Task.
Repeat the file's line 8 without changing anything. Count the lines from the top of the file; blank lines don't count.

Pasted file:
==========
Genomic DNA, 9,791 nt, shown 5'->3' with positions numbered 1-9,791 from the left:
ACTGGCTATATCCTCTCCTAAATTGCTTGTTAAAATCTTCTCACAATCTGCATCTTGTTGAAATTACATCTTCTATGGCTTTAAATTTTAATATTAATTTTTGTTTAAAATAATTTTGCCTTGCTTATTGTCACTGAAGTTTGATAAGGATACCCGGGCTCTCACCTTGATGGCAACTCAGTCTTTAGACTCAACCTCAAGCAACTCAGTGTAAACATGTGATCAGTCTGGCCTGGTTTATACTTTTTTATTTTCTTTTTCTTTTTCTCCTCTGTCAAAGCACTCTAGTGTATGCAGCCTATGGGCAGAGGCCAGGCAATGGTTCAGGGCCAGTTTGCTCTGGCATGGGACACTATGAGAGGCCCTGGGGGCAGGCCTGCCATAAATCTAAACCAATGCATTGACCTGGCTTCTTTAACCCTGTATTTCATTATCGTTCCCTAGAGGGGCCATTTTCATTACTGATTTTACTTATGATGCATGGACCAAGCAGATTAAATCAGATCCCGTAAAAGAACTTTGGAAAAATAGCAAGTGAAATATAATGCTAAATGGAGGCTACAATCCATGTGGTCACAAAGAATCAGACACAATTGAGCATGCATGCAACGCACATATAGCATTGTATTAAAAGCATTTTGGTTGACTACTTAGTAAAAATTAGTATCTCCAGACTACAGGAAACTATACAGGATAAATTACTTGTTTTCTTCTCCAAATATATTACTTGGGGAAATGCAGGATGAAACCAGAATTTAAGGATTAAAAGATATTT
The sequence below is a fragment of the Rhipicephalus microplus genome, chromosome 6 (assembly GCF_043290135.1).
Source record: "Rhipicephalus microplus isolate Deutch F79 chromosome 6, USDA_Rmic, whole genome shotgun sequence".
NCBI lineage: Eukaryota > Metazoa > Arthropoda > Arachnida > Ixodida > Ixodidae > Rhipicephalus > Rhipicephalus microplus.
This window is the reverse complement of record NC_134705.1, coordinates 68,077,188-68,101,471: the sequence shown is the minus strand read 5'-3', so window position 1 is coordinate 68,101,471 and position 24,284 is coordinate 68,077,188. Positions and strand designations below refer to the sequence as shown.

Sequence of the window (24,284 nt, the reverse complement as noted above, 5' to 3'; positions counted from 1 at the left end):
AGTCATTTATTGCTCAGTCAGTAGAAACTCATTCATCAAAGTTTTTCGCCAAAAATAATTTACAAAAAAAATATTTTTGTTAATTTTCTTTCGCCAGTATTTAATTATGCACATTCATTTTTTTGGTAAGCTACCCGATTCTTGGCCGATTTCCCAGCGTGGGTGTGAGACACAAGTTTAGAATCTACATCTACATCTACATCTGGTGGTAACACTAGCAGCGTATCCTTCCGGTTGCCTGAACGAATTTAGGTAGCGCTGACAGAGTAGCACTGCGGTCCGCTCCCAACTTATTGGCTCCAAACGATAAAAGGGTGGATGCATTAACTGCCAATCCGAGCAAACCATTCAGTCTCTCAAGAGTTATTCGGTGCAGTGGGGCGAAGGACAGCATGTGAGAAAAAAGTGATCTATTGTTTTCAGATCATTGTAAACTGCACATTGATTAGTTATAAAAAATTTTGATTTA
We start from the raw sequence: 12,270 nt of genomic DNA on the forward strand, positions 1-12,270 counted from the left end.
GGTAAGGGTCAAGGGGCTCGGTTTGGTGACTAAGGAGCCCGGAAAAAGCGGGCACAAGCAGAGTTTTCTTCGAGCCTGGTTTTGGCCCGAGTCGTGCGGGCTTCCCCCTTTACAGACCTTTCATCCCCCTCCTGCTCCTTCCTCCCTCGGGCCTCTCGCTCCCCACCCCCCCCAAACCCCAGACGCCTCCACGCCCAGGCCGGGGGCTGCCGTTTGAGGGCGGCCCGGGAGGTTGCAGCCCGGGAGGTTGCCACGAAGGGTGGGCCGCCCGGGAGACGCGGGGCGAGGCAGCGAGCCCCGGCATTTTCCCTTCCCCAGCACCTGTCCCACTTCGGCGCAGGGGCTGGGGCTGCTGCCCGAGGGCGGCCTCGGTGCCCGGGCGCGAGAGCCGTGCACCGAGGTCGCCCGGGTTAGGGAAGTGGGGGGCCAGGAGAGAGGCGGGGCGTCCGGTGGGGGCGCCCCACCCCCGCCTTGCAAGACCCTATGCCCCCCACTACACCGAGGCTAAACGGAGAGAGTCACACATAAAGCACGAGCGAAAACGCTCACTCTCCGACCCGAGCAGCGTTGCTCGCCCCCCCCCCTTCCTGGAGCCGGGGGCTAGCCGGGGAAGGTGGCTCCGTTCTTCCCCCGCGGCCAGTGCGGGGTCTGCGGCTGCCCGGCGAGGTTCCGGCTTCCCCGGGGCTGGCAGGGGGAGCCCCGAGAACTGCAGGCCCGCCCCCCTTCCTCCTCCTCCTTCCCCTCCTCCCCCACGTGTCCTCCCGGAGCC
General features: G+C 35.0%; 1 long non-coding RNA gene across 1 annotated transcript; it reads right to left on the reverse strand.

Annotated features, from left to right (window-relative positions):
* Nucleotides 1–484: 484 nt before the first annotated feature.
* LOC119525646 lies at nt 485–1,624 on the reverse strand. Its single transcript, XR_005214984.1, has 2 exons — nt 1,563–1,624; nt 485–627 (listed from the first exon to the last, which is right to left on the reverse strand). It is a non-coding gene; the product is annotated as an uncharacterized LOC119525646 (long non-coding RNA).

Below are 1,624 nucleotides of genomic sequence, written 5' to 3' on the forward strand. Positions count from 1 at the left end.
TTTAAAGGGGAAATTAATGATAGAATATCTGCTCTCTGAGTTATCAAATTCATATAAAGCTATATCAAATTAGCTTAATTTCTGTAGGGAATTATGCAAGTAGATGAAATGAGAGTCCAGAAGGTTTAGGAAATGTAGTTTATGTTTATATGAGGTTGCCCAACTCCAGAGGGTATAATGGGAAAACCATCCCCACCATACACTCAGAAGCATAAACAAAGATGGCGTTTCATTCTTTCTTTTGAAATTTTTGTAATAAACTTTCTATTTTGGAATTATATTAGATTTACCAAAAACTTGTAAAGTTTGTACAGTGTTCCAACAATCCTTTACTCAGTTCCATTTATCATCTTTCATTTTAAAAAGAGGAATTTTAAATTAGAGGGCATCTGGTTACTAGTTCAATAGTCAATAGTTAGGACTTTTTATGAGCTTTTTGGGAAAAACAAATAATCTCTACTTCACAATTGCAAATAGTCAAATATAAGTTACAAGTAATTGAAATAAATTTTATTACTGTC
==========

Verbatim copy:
AGTCATTTATTGCTCAGTCAGTAGAAACTCATTCATCAAAGTTTTTCGCCAAAAATAATTTACAAAAAAAATATTTTTGTTAATTTTCTTTCGCCAGTATTTAATTATGCACATTCATTTTTTTGGTAAGCTACCCGATTCTTGGCCGATTTCCCAGCGTGGGTGTGAGACACAAGTTTAGAATCTACATCTACATCTACATCTGGTGGTAACACTAGCAGCGTATCCTTCCGGTTGCCTGAACGAATTTAGGTAGCGCTGACAGAGTAGCACTGCGGTCCGCTCCCAACTTATTGGCTCCAAACGATAAAAGGGTGGATGCATTAACTGCCAATCCGAGCAAACCATTCAGTCTCTCAAGAGTTATTCGGTGCAGTGGGGCGAAGGACAGCATGTGAGAAAAAAGTGATCTATTGTTTTCAGATCATTGTAAACTGCACATTGATTAGTTATAAAAAATTTTGATTTA